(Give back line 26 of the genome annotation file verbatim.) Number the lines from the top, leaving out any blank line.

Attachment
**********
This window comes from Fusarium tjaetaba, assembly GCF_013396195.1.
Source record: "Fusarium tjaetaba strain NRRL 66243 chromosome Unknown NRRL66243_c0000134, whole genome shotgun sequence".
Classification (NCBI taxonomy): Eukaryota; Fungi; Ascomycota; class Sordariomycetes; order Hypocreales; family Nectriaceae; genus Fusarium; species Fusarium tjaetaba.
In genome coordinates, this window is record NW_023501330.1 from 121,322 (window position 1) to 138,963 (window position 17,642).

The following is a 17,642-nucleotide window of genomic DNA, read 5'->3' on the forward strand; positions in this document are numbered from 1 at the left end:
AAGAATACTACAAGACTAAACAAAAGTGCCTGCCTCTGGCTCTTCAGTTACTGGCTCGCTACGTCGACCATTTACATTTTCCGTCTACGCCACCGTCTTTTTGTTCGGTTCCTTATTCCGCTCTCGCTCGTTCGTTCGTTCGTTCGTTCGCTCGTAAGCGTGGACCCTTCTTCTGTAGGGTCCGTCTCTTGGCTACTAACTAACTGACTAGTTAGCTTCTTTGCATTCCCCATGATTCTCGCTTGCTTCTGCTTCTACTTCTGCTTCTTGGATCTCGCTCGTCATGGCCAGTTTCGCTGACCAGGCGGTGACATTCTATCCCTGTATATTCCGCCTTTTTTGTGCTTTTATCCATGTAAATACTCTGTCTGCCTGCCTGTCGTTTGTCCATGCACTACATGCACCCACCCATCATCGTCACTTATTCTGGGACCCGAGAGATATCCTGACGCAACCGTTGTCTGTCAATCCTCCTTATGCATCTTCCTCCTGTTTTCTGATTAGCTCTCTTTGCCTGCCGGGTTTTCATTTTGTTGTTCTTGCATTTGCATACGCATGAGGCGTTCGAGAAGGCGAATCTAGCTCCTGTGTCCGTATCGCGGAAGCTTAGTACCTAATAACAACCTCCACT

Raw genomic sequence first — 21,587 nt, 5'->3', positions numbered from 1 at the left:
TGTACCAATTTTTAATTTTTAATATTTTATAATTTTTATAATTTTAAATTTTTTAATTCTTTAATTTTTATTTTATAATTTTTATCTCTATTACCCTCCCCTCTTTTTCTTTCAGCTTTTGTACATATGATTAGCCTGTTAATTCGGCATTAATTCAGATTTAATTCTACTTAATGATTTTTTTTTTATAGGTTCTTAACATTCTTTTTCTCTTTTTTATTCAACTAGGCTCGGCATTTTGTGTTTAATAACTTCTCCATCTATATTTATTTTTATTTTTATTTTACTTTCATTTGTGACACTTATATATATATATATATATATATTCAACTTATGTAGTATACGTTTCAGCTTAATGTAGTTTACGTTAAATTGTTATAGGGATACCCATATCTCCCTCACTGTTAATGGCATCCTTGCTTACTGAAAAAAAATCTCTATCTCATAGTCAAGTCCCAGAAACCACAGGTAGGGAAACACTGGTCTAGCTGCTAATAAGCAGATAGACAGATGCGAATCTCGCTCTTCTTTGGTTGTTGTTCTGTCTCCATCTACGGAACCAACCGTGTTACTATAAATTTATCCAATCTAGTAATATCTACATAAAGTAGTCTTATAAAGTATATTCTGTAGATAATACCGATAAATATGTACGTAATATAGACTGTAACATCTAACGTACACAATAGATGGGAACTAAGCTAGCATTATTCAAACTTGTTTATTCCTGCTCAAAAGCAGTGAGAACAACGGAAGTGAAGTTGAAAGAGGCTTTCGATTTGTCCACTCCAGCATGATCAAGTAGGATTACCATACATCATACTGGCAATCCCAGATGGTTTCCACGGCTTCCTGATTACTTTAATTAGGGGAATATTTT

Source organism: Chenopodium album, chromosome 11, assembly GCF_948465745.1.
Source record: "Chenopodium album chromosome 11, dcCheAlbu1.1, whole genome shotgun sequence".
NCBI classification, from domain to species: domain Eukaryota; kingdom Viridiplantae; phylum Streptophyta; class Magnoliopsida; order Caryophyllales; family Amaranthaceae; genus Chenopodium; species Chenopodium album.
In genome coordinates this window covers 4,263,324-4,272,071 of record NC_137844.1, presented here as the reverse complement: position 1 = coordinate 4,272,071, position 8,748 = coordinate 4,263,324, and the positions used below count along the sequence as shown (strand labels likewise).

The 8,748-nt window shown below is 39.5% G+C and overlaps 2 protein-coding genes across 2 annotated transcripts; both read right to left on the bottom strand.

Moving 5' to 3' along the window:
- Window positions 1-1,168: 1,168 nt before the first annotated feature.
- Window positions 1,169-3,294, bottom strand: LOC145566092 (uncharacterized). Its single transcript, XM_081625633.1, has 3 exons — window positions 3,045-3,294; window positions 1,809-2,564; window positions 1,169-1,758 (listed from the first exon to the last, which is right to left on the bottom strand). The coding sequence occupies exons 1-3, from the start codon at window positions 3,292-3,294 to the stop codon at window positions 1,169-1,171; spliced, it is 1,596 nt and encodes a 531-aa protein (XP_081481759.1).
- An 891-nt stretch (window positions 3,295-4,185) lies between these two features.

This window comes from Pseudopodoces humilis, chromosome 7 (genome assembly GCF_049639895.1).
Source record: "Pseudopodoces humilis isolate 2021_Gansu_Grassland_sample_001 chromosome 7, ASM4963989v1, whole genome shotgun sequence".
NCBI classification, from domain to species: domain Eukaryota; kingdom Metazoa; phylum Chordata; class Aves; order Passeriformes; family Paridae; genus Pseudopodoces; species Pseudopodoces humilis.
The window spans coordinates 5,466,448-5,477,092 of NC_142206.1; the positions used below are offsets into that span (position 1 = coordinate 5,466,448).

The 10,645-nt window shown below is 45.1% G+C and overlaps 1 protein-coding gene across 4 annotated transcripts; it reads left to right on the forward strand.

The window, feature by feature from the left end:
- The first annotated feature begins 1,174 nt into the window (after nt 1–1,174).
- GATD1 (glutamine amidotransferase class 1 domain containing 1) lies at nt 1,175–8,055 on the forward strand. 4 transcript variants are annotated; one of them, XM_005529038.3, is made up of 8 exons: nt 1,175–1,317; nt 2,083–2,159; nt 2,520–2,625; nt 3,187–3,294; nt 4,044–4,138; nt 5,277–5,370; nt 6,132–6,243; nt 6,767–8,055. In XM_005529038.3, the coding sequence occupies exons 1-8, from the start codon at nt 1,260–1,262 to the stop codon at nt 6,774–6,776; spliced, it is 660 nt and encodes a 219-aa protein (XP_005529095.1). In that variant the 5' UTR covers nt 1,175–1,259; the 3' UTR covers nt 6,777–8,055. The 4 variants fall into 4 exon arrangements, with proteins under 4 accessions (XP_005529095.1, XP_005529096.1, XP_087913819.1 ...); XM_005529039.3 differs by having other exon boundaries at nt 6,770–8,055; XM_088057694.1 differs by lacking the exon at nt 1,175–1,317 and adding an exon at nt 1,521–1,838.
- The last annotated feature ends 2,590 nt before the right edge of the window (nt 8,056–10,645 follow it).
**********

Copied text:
- The last annotated feature ends 2,590 nt before the right edge of the window (nt 8,056–10,645 follow it).